Has The NFL Gone Too Far With Its New Roughing The Passer Rules? In the first 3 weeks of the NFL season, the league issued twice as many penalties for hard tackles of the quarterback than it had the year before. Commentator Mike Pesca offers his take on the rules.
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Has The NFL Gone Too Far With Its New Roughing The Passer Rules?

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Has The NFL Gone Too Far With Its New Roughing The Passer Rules?

Has The NFL Gone Too Far With Its New Roughing The Passer Rules?

Has The NFL Gone Too Far With Its New Roughing The Passer Rules?

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In the first 3 weeks of the NFL season, the league issued twice as many penalties for hard tackles of the quarterback than it had the year before. Commentator Mike Pesca offers his take on the rules.

STEVE INSKEEP, HOST:

A common penalty in pro football has become more common - roughing the passer. Defensive players aren't supposed to use excessive force on the quarterback. In the first month of the season, officials imposed more roughing the passer penalties than usual. And rather than delivering relief that the league is safer, this has led to concerns. Here's commentator Mike Pesca.

MIKE PESCA, BYLINE: There are 19 ways for a football play to end. The most recent one added to the NFL rulebook is Rule 7, Section 2, part Q - a runner's helmet coming off. There is also when a field goal donks off the goal post or when a loose ball strikes a video board or a skycam.

But the vast majority of football plays end in violence. In football, if roughness weren't necessary, there wouldn't be a penalty called unnecessary roughness. But the NFL has come to realize it must redefine its governing mantra of acceptable violence. Player health is no longer something to be taken lightly. At the same time, the NFL has rightly come to believe that, for football to remain high-scoring entertainment, those gunslinging quarterbacks need to be specially cared for.

Clay Matthews would say coddled. In successive weeks, the Green Bay Packer delivered hits on quarterbacks that would have earned a player praise from Pop Warner level to the pros. Instead, Matthews' hits were met with opprobrium. The NFL said that Matthews' tackles were rule violations because he had put, quote, "most, if not all, of his body weight on the opponent," which is to say the NFL seems to have defined an illegal tackle by defining the word tackle and then saying that's illegal. The NFL had gone too far and was attempting to capriciously enforce rules that wouldn't just soften or safen the game but would confuse it.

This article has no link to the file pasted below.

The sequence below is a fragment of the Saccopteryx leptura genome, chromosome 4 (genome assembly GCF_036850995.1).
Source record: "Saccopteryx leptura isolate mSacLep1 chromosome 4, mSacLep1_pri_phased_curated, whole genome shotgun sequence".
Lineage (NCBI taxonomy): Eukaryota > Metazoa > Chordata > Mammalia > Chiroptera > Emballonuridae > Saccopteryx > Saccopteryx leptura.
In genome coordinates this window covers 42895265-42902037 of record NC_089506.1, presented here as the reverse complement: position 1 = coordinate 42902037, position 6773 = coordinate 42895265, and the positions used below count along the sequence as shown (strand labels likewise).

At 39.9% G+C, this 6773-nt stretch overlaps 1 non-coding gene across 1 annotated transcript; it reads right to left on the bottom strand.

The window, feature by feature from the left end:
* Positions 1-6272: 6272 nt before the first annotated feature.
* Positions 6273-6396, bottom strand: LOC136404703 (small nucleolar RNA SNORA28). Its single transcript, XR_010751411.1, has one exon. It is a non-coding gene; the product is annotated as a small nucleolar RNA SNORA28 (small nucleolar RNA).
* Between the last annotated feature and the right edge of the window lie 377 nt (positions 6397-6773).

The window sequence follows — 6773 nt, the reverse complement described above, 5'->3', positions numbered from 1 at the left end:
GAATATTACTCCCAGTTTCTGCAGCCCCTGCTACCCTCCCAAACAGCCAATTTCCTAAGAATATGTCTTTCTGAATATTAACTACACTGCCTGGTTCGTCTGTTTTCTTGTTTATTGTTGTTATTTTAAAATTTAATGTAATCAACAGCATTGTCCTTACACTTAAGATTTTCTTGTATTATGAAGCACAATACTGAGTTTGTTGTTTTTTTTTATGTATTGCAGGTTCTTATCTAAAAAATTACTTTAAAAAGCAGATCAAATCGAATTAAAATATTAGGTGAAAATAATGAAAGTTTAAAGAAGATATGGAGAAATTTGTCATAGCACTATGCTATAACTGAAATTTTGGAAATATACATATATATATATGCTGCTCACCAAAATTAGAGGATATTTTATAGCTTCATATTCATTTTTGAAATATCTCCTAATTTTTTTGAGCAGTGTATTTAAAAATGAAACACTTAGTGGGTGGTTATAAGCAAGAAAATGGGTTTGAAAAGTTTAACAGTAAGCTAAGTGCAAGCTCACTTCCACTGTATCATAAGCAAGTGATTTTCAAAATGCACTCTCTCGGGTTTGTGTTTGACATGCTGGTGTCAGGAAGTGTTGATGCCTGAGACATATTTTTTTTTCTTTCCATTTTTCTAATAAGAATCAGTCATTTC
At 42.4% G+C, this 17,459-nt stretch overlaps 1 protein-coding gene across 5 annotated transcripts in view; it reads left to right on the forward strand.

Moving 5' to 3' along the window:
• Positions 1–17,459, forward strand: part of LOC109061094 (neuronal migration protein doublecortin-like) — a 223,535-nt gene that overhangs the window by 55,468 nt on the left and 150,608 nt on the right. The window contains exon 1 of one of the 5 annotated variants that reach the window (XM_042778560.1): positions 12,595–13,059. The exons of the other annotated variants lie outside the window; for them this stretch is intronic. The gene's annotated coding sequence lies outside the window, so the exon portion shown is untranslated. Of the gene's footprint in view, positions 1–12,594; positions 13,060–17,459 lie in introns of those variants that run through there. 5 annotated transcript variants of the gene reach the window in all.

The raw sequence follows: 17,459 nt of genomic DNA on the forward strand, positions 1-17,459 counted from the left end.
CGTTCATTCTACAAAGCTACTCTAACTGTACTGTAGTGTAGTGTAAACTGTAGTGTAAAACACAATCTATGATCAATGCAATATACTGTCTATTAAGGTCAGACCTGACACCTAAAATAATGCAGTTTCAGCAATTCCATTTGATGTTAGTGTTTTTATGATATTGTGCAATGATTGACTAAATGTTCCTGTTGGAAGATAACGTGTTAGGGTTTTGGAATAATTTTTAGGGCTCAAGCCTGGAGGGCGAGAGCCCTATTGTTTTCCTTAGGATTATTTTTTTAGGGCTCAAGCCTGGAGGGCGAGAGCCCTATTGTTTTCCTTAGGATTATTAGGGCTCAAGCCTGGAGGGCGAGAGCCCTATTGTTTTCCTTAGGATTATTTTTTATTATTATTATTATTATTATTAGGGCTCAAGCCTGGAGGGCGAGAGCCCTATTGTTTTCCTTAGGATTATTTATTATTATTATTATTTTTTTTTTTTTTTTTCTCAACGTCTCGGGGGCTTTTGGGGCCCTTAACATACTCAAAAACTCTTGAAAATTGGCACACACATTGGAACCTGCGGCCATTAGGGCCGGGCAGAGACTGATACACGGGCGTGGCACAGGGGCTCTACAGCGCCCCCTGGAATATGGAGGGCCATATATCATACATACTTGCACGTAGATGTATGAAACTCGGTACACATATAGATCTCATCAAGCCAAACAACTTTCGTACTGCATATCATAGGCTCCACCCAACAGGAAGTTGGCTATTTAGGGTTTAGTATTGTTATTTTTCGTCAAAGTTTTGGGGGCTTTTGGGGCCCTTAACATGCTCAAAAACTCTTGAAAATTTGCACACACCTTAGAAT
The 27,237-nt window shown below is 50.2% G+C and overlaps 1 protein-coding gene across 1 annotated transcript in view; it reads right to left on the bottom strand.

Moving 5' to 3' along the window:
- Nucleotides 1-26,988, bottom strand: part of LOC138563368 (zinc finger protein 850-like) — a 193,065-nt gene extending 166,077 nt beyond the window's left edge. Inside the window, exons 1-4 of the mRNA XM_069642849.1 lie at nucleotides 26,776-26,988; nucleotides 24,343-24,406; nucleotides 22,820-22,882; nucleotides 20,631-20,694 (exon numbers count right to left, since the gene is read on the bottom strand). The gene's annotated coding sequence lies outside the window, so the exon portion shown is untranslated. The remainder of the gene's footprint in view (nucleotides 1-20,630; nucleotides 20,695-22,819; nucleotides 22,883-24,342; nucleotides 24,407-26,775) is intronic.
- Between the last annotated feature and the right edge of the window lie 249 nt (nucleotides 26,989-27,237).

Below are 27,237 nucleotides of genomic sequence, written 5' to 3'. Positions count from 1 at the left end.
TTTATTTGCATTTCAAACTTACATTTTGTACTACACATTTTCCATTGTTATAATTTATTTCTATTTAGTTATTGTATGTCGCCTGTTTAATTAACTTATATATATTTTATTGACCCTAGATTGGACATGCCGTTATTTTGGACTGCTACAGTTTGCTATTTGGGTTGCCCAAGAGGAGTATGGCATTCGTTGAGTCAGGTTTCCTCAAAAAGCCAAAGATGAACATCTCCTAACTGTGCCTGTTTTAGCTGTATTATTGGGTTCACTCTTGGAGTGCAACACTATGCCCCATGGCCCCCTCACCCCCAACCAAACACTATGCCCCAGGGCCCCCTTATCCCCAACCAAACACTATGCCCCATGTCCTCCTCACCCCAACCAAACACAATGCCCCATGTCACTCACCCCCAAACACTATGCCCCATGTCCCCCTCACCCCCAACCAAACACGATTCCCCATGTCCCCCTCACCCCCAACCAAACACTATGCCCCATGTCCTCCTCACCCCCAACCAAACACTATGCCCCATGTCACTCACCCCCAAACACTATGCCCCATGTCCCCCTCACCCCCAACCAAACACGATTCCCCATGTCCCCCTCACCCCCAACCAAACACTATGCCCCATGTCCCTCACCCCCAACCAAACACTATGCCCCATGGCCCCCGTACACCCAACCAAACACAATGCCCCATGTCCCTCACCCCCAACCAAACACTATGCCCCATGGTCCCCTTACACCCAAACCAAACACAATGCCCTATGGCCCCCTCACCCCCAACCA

As societal acceptance of violence changes - and as our knowledge of head trauma expands - sports obviously must change, too. This change might come in fits and false starts in the NFL. But there must be progress, however herky-jerky, toward a set of rules that balances the old roughness with the new sensitivity. This last Sunday, roughing the passer penalties dropped to two from 34 the week prior. I don't know if the two was herky or the 34 was jerky, but it's an indication that the NFL is trying to get the balance right.

NFL tough guys, of course, like seeing fewer flags for crunching quarterbacks. But the die- hards will always oppose softness. They believe in the more expansive version of acceptable violence. And in the case of one specific and glaring overcorrection, they have a point. But the NFL's broader recalibration - no matter three weeks of excessive whistling, there is still an existential challenge.

INSKEEP: Mike Pesca is nearly always herky and is the host of the Slate podcast "The Gist."

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